The economics, McFarland says, make sense with savings of $20 to $33 by crediting residual nitrogen, “with the same yield. Some values are even higher, depending on the events of previous years in a particular field.”

If drought limited the previous year’s crop growth, plants removed little nitrogen from the soil. A Nueces County field showed a $93 per acre advantage following two years of failed crops.

In research trials on corn, 28 of 29 locations—97 percent—produced equal yields with residual nitrogen credits, compared to application of recommended nitrogen amounts. For grain sorghum, 17 of 19 sites—89 percent—produced equal yields with credited nitrogen compared to recommended rates.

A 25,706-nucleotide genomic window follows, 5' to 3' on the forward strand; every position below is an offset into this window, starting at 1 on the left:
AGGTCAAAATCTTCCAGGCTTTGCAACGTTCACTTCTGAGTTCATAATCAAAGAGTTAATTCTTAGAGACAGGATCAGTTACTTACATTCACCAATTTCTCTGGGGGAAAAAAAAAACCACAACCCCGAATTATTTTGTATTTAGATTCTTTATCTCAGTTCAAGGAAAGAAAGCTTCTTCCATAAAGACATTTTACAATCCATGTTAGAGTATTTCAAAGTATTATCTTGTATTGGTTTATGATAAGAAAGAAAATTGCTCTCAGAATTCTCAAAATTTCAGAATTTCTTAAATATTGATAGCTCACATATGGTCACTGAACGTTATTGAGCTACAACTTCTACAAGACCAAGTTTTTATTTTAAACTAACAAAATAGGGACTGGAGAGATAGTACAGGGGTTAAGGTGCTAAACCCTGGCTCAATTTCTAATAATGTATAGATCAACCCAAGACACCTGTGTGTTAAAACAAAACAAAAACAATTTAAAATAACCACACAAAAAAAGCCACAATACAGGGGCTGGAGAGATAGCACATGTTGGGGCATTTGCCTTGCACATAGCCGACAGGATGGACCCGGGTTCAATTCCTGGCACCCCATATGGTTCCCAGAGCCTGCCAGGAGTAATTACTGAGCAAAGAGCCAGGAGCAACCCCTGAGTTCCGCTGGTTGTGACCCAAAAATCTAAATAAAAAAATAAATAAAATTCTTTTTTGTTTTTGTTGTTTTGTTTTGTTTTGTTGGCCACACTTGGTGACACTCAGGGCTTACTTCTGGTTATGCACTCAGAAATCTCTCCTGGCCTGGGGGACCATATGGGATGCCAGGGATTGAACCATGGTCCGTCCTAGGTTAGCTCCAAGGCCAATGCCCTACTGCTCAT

“Consider deep sampling,” McFarland said. “At 6 inches, sample for nitrogen, pH, phosphorus, potassium, calcium, magnesium, sulfur and micronutrients. At depth, sampling for just residual nitrogen is cheaper, just $4 per sample instead of $10.”

Farmers may gain some advantage, however, by testing for other nutrients at depth.  Potassium and sulfur found in deeper samples also can be credited and provide additional savings.